MSF's Drugs for Neglected Diseases initiative (DNDi) will address what MSF-USA executive director Nicolas De Torrente called "a fundamental mismatch, expressed as millions of lives lost each year, between human needs and scientific innovation." Planning began in 1999, when MSF gathered international experts to identify contributing social, political, economic, and technical factors, and to suggest solutions. The March unveiling, in a packed auditorium at the Graduate Center of the City University of New York, attracted almost 400 people—an eclectic mix including government scientists from the United States and European Union, representatives of MSF and the World Health Organization (WHO), activists and health care workers, a brave few from the pharmaceutical industry, and interested others.
The challenge is clear. "Old drugs are becoming less effective, existing drugs aren't being made, and no new drugs are on the horizon," summed up James Orbinski, working group co-chair and a researcher at the Munk Centre of International Relations at the University of Toronto.
Defining the Problem
To assess Big Pharma's commitment to neglected diseases, in spring 2001 the DNDi working group and the Harvard School of Public Health surveyed 20 large pharmaceutical firms in the United States, Europe, and Japan. Of 11 responders, eight had done no research over the past year in tuberculosis, malaria, African sleeping sickness, leishmaniasis, or Chagas disease; seven spent less than 1% of their research and development budget on any of these disorders. In contrast, the Pharmaceutical Research and Manufacturers of America's New Medicines in Development survey3 found that, of 137 drugs in the pipeline to treat infectious or parasitic disease, one targeted sleeping sickness and one malaria. Yet eight drugs are in clinical trials for erectile dysfunction, seven for obesity, and four for sleep disorders. The most neglected diseases affect predominantly people in the southern hemisphere who do not contribute to the pharmaceutical market.
Torreele identified gaps in the drug pipeline that fuel the crisis. The most important gap is the first, between basic research and preclinical investigations, which coincides with the public-to-private sector transition, she said. Added Paris-based Yves Champey, director of the feasibility study for DNDi, "Public research is producing a wealth of new knowledge on the agents of parasitic diseases, but the ideas are not being developed into medicines. We need a means to deploy new knowledge."
The second gap is from preclinical work to clinical trials, which requires a strategic decision and commitment within a company. "If there is a candidate drug to treat Alzheimer's and one to treat African sleeping sickness, it is easy to understand which one will go on to be developed," Torreele said. The final gap arises between clinical research and delivery to patients. Said Navaratnam, "Sitting in New Jersey or Geneva and trying to understand the dynamics of an illness in Botswana is very difficult. We need to get development of drugs to the people right where they need it." And that's exactly what the DNDi will do.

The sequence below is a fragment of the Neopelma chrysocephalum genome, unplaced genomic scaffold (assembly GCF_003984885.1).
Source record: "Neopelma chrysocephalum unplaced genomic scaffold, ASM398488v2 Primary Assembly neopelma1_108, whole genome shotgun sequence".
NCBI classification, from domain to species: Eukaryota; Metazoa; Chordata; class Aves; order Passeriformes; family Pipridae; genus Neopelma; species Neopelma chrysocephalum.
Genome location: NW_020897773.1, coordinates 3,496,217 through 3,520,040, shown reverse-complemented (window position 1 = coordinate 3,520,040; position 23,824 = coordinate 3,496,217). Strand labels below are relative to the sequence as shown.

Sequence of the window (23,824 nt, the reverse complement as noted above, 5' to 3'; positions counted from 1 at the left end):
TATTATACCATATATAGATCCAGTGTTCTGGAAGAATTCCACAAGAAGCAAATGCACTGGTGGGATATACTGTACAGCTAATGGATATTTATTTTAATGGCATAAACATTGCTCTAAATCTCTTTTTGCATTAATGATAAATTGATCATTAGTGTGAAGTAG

Approaches to flag economic interest include the "pull" of higher royalties for neglected diseases, and the "push" of government subsidy of basic research in certain diseases. Increasingly, public-private partnerships, such as the collaboration among GlaxoSmithKline, the University of Liverpool, WHO, and the UK's Department for International Development, are working to find new treatments for multidrug-resistant malaria. David Brandling-Bennet, deputy director of the Pan American Health Organization of WHO, listed such partnerships working to target a half dozen neglected diseases.
Funding for the DNDi will come from what Orbinski called "charity replacing duty." It will rely mostly on fundraising, support of foundations such as the Pasteur Institute, and philanthropy. "DNDi is not a public-private partnership in the way it has been defined over the past few years, but a partnership for public response to the crisis of neglected disease. The partners will be close to the need, and they are willing and able to assume responsibility as part of their public duty. No pharmaceutical companies will be founding members, although DNDi can still have contracts with industry on focused projects," he explained.
This reliance on giving is necessary because many industrial and government efforts seem out of sync with reality. For example, five drug companies offered to cut HIV drug prices to MSF, but these costs are still three times Cipla's $350 yearly price tag. Navaratnam put this into a sobering perspective: "When someone's income is 10 cents a day, a medication reduced to $5 is still unaffordable." Varmus pointed out that the US government gives one-eighth of 1% of its gross national product (GNP) for the most neglected diseases, although that may change.
How Scientists Can Help
He concluded, "Advances in biology and medicine can and must be used to combat disease in the developing world." With the framework that the DNDi will provide, that hope is one giant step closer to reality.
1. D. J. Ncayiyana, "Africa can solve its own health problems," British Medical Journal, 324:688-9, March 23, 2002.
2. K. Wengelnik et al., "A class of potent antimalarials and their specific accumulation in infected erythrocytes," Science, 295:1311-4, Feb. 15, 2002.
4. G. Yamey, "US trade action threatens Brazilian AIDS programme," British Medical Journal, 322:383, 2001.
5. H. E. Kettler, R. Modi, "Building local research and development capacity for the prevention and cure of neglected diseases: the case of India," Bulletin of the World Health Organization, 79:742-7, 2001.
6. P. Jha et al., "Improving the health of the global poor," Science, 295:2036-9, March 15, 2002.